Marijn Haverbeke's blog (license)

On null and undefined in JavaScript

Thursday, July 25, 2013 javascript

This is a brief post to explain why my JavaScript code is full of == null comparison expressions, even though linter software tends to disapprove.

JavaScript defines both undefined and null as separate values. The first comes up in many constructs in the core language—an uninitialized variable, a parameter that wasn't passed, a missing field in an object, or a call to a function that doesn't return anything all have the value undefined. The null value has the ring of a C null-pointer, and tends to be common in library interfaces—a child-less DOM node has a firstChild property of null, getElementById with a non-existent ID gives you null, and so on.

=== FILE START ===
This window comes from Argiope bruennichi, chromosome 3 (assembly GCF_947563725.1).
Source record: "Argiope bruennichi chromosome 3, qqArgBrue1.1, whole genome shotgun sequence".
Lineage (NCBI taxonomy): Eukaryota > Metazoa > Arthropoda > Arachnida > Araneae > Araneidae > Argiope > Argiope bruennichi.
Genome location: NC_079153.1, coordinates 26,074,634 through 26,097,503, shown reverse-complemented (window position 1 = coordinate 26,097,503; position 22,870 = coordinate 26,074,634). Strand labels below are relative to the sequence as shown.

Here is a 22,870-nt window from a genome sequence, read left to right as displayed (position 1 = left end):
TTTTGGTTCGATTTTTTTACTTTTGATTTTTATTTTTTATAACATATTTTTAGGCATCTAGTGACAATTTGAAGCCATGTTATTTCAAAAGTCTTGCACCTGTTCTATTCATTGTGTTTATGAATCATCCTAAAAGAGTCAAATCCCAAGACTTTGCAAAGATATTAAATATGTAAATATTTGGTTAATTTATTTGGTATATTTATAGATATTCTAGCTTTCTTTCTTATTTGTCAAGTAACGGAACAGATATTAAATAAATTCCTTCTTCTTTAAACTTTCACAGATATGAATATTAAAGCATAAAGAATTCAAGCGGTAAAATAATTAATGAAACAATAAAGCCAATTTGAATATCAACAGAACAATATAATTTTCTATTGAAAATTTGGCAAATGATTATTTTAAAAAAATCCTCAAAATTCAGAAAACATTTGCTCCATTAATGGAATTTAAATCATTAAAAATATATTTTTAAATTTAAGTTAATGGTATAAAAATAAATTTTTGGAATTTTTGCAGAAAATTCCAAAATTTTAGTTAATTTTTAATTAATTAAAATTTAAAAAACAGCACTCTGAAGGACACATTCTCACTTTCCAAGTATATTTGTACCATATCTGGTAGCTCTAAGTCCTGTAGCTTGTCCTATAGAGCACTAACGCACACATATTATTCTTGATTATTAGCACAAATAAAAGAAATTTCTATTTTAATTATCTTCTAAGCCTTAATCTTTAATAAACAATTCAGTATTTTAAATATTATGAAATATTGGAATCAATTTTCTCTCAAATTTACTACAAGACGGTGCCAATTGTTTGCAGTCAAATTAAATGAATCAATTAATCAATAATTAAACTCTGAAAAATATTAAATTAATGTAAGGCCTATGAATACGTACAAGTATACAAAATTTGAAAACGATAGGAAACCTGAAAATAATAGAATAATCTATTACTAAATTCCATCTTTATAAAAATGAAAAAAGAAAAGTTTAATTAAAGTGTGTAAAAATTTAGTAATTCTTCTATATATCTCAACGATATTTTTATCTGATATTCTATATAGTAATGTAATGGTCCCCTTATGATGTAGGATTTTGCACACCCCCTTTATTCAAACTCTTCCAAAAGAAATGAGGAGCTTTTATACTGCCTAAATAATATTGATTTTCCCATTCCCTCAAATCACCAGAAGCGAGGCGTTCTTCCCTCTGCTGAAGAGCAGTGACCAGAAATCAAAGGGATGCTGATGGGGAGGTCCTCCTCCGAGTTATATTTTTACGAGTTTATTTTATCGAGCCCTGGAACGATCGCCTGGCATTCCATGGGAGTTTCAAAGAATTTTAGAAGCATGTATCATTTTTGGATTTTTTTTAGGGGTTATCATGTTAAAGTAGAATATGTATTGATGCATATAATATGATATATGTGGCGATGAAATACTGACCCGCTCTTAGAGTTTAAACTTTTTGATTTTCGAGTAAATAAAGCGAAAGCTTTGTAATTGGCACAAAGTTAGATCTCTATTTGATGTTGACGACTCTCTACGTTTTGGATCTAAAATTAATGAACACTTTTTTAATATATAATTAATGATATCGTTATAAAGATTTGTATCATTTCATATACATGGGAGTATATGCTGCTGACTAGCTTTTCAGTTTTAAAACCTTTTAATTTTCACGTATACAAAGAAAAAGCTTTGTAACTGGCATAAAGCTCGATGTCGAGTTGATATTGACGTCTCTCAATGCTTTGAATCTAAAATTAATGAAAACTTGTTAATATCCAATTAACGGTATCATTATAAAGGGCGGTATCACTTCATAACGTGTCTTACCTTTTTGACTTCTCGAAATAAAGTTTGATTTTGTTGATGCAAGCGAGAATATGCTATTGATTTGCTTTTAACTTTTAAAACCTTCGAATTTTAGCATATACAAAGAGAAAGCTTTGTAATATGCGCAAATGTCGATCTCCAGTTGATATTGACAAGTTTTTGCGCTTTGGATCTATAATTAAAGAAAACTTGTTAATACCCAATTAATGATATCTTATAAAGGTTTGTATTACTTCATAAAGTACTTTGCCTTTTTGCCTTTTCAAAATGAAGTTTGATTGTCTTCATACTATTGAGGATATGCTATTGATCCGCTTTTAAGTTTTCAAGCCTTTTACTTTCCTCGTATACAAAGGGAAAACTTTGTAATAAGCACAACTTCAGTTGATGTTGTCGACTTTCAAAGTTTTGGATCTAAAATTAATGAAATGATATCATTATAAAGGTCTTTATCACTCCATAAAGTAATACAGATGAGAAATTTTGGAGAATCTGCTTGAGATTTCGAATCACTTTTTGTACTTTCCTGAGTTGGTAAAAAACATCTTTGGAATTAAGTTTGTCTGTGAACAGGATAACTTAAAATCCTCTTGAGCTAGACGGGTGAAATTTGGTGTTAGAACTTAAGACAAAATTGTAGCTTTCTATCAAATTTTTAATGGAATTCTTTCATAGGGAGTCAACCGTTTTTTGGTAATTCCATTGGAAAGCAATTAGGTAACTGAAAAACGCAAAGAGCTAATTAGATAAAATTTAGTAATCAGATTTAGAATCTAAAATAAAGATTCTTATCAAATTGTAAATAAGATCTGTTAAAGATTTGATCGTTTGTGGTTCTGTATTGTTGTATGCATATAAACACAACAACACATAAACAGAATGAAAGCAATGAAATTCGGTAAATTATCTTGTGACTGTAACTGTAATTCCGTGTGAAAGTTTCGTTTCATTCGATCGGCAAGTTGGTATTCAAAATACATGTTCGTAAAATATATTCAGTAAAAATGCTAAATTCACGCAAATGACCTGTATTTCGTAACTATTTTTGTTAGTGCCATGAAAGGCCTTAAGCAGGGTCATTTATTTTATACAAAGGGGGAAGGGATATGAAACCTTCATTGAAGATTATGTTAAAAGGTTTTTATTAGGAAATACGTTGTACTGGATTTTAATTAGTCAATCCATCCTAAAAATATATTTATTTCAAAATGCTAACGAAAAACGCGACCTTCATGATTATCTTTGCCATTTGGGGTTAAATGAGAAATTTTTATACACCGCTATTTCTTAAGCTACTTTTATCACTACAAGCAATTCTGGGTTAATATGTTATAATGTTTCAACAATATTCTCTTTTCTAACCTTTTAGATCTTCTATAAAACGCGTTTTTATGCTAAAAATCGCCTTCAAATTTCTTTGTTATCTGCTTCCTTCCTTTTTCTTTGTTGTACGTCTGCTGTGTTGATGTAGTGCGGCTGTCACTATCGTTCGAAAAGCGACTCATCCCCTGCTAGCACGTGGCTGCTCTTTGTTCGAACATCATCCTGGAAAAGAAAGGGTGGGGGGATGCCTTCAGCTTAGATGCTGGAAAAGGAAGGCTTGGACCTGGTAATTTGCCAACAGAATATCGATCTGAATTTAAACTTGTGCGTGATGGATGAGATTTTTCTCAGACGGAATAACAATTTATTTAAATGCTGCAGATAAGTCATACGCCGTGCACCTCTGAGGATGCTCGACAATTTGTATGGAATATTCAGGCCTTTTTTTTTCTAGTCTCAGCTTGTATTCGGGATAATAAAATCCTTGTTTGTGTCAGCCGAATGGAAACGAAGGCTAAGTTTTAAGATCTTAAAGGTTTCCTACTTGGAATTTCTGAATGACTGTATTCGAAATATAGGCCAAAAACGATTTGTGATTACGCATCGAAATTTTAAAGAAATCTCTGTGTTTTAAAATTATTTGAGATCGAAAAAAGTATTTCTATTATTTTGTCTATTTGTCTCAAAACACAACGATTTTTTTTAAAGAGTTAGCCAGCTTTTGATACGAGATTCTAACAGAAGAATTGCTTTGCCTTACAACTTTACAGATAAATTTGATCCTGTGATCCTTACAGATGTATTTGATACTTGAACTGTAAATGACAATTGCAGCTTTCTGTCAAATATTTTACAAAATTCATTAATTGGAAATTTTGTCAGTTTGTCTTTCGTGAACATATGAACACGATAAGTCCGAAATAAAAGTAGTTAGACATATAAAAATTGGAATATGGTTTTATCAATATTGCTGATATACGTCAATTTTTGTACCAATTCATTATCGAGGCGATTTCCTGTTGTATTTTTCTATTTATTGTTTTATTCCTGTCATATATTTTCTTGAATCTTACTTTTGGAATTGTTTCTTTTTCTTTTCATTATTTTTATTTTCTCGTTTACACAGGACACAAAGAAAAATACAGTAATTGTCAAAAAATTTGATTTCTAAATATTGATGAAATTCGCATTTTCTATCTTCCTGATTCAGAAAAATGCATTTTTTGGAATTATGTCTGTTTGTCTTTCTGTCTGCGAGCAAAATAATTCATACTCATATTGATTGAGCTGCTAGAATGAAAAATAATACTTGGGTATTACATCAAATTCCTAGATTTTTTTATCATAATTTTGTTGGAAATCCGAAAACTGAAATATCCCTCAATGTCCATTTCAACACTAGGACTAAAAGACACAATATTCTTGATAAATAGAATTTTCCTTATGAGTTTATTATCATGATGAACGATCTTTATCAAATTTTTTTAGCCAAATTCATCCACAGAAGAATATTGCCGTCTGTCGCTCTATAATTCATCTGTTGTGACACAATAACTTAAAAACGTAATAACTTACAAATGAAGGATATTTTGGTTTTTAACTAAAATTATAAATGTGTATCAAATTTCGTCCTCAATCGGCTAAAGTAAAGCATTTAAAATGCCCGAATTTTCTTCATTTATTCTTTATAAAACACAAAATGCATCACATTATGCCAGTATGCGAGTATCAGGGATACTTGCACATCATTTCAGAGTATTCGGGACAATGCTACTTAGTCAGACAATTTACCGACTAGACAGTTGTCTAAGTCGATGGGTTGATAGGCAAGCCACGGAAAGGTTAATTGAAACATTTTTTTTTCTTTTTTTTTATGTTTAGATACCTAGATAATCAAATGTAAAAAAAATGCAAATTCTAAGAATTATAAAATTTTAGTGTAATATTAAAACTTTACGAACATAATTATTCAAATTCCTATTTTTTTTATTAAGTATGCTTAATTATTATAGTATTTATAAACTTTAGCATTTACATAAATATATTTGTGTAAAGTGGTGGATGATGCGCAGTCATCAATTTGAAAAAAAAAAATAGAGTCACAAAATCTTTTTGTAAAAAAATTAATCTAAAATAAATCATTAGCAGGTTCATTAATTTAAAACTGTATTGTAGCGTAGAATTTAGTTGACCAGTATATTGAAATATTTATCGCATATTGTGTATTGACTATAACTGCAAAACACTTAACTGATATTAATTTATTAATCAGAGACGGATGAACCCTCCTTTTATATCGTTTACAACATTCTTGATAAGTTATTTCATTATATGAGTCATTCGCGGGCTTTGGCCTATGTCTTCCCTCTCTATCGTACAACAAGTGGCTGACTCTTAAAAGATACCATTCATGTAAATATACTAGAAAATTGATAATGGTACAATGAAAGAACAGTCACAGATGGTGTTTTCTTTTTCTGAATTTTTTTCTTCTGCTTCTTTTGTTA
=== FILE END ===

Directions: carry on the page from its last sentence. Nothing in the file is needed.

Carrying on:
I have found the distinction between null and undefined to be mostly useless—a cognitive burden without merit.

The interesting distinction is usually between 'non-values' and actual values.

The == null (or != null, as it may fit) pattern is...

So I've made it policy in my code, whenever possible (which is pretty much always) to treat null and undefined interchangeably when accepting them as input. This saves both myself and the users of my libraries one more thing to worry about.

(For output, I tend to stick to null, so as to not force my sins on the poor souls who have to code under the tyrannical eye of JSLint.)